Tag Archives: Fan Chi

Leadership Lessons from Confucius: achieving the greatest impact

greatest impact

Fan Chi asked to learn about cultivating grain. Confucius said: “You’d be better off asking an old farmer.” Fan Chi asked to learn about raising vegetables. Confucius said: “You’d be better off asking an old gardener.” After Fan Chi had left, Confucius said: “What a petty person! When a ruler loves ritual, the people don’t dare to be disrespectful. When a ruler loves rightness, the people don’t dare to be disobedient. When a ruler loves trustworthiness, the people don’t dare to be deceitful. If such a ruler existed, people would flock to them from everywhere with their children strapped to their backs. What need would there be to learn about farming?”
樊遲請學稼,子曰:「吾不如老農。」請學為圃,曰:「吾不如老圃。」樊遲出,子曰:「小人哉,樊須也!上好禮,則民莫敢不敬;上好義,則民莫敢不服;上好信,則民莫敢不用情。夫如是,則四方之民,襁負其子而至矣;焉用稼!」

Your time and talent are precious. Focus them on where you’ll achieve the greatest impact. If you manage a team concentrate on making sure that you have the right people, culture, and processes in place to make sure it operates successfully. Leave the technical questions for the appropriate experts. Continue reading Leadership Lessons from Confucius: achieving the greatest impact

Leadership Lessons from Confucius: promote the upright

promote the upright

Fan Chi asked about goodness. Confucius said: “Love others.” He then asked about wisdom. Confucius said: “Know others.” Fan Chi didn’t understand. Confucius said: “Promote the upright and place them above the crooked, so that they can straighten the crooked.” Fan Chi left. When he met Zixia he asked: “A short while ago when I saw Confucius I asked him about wisdom. He said: ‘Promote the upright and place them above the crooked, so that they can straighten the crooked.’ What does this mean?” Zixia said: “These are rich words indeed! When Shun ruled the world and was choosing from among the masses, he selected Gao Yao and those without goodness went away. When Tang ruled the world and was choosing from among the masses, he selected Yi Yin and those without goodness went away.”
樊遲問「仁」。子曰:「愛人。」問「知」。子曰:「知人。」樊遲未達。子曰:「舉直錯諸枉,能使枉者直。」樊遲退,見子夏曰:「鄉也,吾見於夫子而問『知』。子曰:『舉直錯諸枉,能使枉者直。』何謂也?」子夏曰:「富哉言乎!舜有天下,選於眾,舉皋陶,不仁者遠矣;湯有天下,選於眾,舉伊尹,不仁者遠矣。」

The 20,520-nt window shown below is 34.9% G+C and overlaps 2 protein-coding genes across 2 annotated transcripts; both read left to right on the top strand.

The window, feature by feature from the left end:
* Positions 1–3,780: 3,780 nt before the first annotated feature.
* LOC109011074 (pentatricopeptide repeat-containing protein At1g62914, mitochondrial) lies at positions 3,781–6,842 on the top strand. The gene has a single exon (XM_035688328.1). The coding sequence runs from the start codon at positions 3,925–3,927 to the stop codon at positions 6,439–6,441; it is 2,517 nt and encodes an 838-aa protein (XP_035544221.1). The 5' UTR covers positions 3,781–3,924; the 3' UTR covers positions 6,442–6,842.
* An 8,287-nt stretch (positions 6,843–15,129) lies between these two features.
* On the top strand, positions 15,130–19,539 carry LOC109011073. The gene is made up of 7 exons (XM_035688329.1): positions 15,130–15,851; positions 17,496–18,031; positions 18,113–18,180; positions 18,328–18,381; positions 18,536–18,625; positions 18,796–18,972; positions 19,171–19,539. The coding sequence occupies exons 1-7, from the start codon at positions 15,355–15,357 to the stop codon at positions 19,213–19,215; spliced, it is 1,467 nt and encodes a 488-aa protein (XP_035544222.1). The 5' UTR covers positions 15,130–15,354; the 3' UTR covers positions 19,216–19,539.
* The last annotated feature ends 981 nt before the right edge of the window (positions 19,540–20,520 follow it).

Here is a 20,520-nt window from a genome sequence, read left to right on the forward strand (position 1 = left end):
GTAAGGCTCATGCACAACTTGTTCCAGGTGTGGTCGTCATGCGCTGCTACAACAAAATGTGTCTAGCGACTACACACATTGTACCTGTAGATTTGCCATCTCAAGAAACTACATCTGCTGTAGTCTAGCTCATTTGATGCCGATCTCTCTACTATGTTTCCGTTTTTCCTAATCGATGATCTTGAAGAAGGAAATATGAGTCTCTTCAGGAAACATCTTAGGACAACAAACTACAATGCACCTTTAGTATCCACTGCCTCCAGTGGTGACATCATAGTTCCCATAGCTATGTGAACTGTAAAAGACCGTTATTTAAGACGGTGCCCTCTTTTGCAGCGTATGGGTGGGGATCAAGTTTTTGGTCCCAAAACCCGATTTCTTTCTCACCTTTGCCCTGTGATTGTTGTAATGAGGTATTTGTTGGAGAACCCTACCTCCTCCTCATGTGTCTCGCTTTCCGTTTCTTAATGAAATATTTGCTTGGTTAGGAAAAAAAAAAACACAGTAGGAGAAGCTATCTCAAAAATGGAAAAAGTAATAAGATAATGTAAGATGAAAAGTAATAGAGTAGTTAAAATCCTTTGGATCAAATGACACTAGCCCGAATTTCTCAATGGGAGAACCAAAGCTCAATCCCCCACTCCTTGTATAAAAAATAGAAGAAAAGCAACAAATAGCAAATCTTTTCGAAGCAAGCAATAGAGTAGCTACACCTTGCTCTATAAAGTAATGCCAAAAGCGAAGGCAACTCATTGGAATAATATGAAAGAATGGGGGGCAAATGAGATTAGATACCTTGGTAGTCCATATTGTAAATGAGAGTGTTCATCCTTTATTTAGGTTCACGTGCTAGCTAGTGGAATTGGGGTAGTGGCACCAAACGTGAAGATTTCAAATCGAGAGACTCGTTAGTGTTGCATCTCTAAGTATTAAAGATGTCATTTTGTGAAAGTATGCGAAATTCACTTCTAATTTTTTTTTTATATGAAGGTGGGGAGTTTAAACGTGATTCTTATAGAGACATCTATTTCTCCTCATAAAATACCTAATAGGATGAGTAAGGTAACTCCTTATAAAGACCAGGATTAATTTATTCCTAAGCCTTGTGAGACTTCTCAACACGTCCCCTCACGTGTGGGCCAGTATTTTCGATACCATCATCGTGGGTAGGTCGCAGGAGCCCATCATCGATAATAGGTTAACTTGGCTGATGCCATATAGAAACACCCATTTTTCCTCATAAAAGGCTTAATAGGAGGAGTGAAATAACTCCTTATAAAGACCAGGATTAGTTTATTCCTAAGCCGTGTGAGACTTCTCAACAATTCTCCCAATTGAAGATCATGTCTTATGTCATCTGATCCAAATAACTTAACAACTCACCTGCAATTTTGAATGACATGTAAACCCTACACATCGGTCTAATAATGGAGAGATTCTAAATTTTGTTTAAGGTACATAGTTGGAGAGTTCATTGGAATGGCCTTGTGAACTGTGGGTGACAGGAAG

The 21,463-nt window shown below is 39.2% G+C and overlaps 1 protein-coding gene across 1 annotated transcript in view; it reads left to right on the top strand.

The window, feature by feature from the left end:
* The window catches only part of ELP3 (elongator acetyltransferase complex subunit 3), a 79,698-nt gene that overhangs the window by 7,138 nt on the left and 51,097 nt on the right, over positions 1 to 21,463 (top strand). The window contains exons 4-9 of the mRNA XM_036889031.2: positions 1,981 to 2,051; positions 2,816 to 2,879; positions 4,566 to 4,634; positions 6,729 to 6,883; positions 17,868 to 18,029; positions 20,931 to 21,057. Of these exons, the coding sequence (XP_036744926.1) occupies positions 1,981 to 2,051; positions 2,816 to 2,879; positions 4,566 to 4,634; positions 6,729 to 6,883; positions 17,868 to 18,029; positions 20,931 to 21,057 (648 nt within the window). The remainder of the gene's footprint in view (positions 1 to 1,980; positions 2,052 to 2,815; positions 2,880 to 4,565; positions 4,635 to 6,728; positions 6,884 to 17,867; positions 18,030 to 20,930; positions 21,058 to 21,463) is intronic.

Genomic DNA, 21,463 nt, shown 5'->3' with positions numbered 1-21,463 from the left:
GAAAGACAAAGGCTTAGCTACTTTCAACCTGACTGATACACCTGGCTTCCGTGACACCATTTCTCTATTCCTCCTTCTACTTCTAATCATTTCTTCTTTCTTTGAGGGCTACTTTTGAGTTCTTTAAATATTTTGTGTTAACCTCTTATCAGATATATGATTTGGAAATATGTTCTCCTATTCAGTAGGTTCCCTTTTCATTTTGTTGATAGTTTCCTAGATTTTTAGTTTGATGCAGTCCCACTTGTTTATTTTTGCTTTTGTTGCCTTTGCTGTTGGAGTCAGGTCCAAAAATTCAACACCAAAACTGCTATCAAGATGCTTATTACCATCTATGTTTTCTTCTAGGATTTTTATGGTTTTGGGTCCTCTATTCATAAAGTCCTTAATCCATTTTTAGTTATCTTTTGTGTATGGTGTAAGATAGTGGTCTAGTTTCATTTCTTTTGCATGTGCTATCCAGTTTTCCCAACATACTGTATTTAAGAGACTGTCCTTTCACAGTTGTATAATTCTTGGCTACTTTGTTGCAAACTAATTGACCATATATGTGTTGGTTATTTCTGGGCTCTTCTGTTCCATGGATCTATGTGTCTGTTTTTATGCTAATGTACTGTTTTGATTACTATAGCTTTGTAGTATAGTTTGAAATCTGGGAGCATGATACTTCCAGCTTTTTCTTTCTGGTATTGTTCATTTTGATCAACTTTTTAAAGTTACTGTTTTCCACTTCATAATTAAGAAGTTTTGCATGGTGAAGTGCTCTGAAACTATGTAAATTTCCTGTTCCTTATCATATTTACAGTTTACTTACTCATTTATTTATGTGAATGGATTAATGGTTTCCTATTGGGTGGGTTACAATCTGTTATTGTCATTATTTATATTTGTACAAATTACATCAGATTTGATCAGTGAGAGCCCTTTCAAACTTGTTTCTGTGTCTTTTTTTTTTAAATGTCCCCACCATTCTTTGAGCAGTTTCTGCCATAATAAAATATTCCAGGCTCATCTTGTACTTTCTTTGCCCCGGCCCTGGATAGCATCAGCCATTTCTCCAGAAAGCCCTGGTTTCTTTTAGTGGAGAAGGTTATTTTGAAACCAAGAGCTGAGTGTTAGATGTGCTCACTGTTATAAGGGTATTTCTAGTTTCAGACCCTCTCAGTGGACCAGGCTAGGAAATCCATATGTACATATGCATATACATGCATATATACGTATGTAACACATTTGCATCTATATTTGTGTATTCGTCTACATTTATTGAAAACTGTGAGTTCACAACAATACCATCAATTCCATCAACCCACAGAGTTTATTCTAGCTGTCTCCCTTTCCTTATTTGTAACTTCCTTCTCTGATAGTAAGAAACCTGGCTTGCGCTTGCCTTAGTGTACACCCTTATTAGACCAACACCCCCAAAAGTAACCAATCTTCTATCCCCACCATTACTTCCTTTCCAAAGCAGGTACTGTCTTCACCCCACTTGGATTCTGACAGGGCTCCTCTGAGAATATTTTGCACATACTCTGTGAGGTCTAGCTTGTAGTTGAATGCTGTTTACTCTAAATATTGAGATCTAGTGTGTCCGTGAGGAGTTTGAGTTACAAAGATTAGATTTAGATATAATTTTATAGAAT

One of the most important attributes of a leader is to be an excellent judge of character. Without having the right people in place, it’s impossible to build a strong and vibrant culture in your organization. Even the most beautifully crafted vision and values statements won’t have a cat in hell’s chance of being implemented if you if there’s nobody on the ground to embody them. Be very careful in how you hire and develop people to make sure you “promote the upright and place them above the crooked.” Continue reading Leadership Lessons from Confucius: promote the upright

Leadership Lessons from Confucius: a moment of anger

moment of anger

Fan Chi was strolling with Confucius around the Rain Dance Terrace. He said: “May I ask how you can accumulate virtue, correct evil thoughts, and resolve confusion?” Confucius said: “An excellent question! Always put service before reward: isn’t this the way to accumulate virtue? Attack the evil in yourself rather than the evil in other people: isn’t this the way to correct evil thoughts? Forget yourself in a moment of anger and bring ruin upon yourself and your family: isn’t this is a case of confusion?”
樊遲從遊於舞雩之下。曰:「敢問崇德、修慝、辨惑?」子曰:「善哉問!先事後得,非崇德與?攻其惡,無攻人之惡,非修慝與?一朝之忿,忘其身以及其親,非惑與?」

It only takes a brief moment of anger for years of hard work and selfless dedication to go down the drain. The path to self-cultivation requires learning to control your emotions so that you’re not affected by externalities. Whenever you feel the mist begin to rise, stand up and take a deep breath. Focus on what you can control – not what you can’t. Continue reading Leadership Lessons from Confucius: a moment of anger

Leadership lessons from Confucius: wisdom and goodness

wisdom and goodness

樊遲問知。子曰:「務民之義,敬鬼神而遠之,可謂知矣。」問仁。曰:「仁者先難而後獲,可謂仁矣。
Fan Chi asked about wisdom. Confucius said: “Do what is right for the common people; respect the spirits and gods but keep them at a distance. This is wisdom.” Fan Chi asked about goodness. Confucius said: “A good person is first in line to confront difficulties and last in line to collect rewards. This is goodness.” (1) (2)